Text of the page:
Payroll and Overhead Expenses
Once again, according to the Key Ratio Extractions, poorly managed firms in this industry, despite the fact that many of them are averaging annual sales of $1.1 million or more, are doing a terrible job when it comes to controlling both payroll and overhead expenses. In many cases, some of the most troubled firms are paying 4-6 percent more for payroll and overhead than companies in the top quartile!
“How owners can possibly manage, let alone improve their operations, by relying on financial statements that lack even the most basic tools is beyond me!”
Rest assured that the reasons these companies are paying so much than those at the top are rarely, if ever, related to geographic or demographic reasons. The most common cause is the failure of owners to carefully examine their monthly financial statements and then to take the necessary actions that are so clearly dictated.
To be perfectly blunt, how any owner could discover a total payroll cost ratio (excluding money paid to the owner) of 33-35% from his current financial statements and still be able to sleep well at night is beyond my comprehension. Note too that I am now 73 and really “cranky” sometimes but there are some owners out there who need to be grabbed firmly by the shoulders and given a good shake.
A special footnote worth mentioning – it is shocking to discover how many owners receive monthly profit and loss statements lacking a vertical column of financial ratios – i.e. the percentage of total sales represented by each expense item. How owners can possibly manage, let alone improve their operations, by relying on financial statements that lack even the most basic tools is beyond me!
Excess Earnings of Winners
Excess earnings is defined as those funds or profits generated by the business after paying a single owner a fair-market salary for his or her efforts. Excess earnings is often a key factor in determining the value of a business. It is typically subjected to an excess earnings multiplier and used to calculate the value or worth of a business.
“Sad to realize that companies can ignore this type of data for so long, only to realize after spending 15-20 or more years in this industry that their business has no value whatsoever!”
Suffice it to say, that companies in the top quartile in terms of profitability reported an average excess earnings figure of almost $200,000 while firms in the bottom 25% actually reported a negative amount. The latter meaning that these companies have very little if any net worth other than the “street market” value of their equipment.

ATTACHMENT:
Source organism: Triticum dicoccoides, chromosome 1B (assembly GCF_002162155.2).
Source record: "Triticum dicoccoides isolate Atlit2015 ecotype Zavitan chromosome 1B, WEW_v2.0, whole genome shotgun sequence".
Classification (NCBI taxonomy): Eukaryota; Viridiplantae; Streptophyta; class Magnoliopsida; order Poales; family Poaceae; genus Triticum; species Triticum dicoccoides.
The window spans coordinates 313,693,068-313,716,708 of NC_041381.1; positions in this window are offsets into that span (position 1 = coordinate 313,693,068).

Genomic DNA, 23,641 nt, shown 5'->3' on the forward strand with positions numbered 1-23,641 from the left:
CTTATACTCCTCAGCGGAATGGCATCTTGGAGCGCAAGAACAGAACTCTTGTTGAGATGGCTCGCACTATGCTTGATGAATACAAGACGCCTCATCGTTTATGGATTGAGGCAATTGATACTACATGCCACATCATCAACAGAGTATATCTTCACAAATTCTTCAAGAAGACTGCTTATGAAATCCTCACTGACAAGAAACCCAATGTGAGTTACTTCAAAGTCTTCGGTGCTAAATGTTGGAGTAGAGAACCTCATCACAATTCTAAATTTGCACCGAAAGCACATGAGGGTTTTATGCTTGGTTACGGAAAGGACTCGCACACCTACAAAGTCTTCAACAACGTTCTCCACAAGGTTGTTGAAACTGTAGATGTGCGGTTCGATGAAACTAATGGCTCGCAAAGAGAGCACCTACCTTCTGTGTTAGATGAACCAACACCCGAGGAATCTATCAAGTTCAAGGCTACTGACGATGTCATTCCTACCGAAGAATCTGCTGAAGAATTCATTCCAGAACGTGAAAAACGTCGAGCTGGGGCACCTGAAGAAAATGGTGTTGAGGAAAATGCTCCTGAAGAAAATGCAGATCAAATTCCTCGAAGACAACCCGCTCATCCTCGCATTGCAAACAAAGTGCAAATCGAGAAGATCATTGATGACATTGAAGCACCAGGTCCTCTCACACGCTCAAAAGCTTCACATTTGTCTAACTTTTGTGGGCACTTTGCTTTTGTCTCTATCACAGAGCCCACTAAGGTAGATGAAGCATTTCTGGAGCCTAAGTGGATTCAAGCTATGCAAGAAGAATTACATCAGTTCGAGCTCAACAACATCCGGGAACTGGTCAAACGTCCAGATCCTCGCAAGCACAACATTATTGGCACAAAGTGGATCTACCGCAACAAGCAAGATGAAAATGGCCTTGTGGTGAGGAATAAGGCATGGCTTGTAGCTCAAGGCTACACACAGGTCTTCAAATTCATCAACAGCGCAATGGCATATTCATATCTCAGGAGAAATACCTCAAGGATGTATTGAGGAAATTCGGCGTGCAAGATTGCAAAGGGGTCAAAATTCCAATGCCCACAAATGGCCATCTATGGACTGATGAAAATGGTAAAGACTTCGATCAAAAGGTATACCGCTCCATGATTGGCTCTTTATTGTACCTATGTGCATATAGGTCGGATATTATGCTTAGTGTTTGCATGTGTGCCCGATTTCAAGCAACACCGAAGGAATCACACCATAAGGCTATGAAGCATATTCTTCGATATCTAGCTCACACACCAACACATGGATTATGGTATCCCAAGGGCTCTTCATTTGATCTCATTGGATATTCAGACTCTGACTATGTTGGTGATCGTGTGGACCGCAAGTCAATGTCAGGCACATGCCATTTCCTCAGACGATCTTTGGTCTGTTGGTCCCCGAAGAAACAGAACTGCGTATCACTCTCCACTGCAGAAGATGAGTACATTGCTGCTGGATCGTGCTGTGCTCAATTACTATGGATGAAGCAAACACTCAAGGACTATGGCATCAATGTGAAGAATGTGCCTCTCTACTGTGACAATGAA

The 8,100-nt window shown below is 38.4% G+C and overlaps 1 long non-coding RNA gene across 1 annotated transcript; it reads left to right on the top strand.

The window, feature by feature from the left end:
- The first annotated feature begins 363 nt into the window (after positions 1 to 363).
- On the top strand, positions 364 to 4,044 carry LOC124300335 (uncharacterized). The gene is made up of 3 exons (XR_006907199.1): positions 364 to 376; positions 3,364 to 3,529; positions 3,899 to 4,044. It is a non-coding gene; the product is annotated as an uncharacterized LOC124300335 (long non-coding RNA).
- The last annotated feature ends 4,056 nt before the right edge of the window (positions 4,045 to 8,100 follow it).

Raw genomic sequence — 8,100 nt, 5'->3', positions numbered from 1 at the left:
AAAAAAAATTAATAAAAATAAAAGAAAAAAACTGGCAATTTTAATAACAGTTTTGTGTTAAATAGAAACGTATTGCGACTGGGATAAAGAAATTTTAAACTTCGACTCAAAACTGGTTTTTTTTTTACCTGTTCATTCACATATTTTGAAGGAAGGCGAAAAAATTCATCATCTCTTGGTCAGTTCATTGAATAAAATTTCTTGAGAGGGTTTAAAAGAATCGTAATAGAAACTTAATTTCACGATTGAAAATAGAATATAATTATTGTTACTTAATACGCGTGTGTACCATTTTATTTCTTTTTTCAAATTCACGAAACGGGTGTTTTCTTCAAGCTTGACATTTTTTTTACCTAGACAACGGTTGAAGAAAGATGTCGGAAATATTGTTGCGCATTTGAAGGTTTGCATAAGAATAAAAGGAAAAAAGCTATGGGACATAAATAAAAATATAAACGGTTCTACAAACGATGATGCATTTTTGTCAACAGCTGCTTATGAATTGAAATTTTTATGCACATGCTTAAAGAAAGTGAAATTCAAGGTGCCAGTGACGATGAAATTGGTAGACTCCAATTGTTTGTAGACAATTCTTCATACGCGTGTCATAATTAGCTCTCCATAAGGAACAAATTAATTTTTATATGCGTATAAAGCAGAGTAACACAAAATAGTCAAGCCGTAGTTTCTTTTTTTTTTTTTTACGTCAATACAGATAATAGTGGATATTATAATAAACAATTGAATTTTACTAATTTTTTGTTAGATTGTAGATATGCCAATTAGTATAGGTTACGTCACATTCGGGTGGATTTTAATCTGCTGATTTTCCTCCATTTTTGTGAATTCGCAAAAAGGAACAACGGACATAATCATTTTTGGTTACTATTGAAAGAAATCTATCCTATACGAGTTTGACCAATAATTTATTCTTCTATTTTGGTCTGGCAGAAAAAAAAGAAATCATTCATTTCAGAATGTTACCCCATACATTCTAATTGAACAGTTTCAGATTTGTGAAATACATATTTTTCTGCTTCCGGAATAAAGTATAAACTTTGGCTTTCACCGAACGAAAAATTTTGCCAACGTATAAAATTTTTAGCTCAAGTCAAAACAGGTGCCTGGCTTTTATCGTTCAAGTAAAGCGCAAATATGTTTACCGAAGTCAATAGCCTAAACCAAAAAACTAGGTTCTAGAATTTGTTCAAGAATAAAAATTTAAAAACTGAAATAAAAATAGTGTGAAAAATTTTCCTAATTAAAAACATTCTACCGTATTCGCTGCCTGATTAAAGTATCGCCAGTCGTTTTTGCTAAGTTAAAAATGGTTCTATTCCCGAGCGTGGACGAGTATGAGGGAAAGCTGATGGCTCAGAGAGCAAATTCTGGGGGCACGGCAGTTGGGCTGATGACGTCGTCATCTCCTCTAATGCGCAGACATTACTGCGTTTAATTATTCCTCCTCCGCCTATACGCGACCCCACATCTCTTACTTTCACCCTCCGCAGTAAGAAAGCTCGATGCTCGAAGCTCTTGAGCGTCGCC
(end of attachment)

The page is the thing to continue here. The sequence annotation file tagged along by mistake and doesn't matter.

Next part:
Sad to realize that companies can ignore this type of data for so long, only to realize after spending 15-20 or more years in this industry that their business has no value whatsoever!
“However, before you start patting yourself on the back, realize that 25% of the entire industry is actually reporting an SPE of $180,000 or greater!”
Sales Per Employee
SPE has always been a reliable indicator of overall productivity, and once again those at the top, according to NPRC’s latest Financial Benchmarking Study, consistently report a considerably higher SPE than those at the bottom. Almost 13% of our participants reported an SPE of less than $100,000!
If your firm’s SPE is below $126,000 you will discover you are in the bottom 25% of the industry – Like it or not, you are clearly doing something wrong, at least compared to your peers, when it comes to either pricing, personnel management or equipment selection and you need to make some dramatic changes in the way you run your business.
If your SPE is in the $156,000 or above range then consider yourself fortunate because that would place you in the top 25% quartile. However, before you start patting yourself on the back, realize that 25% of the entire industry is actually reporting an SPE of $180,000 or greater!
Purchasing this Brand-New Report
The 2017-2018 Financial Benchmarking Study, published by the National Printing Research Council (NPRC), is available for purchase through the NPRC Bookstore. It is priced at $115 and sold on a 100% money-back guarantee. It is only available as a hard copy. Sorry, no PDFs available.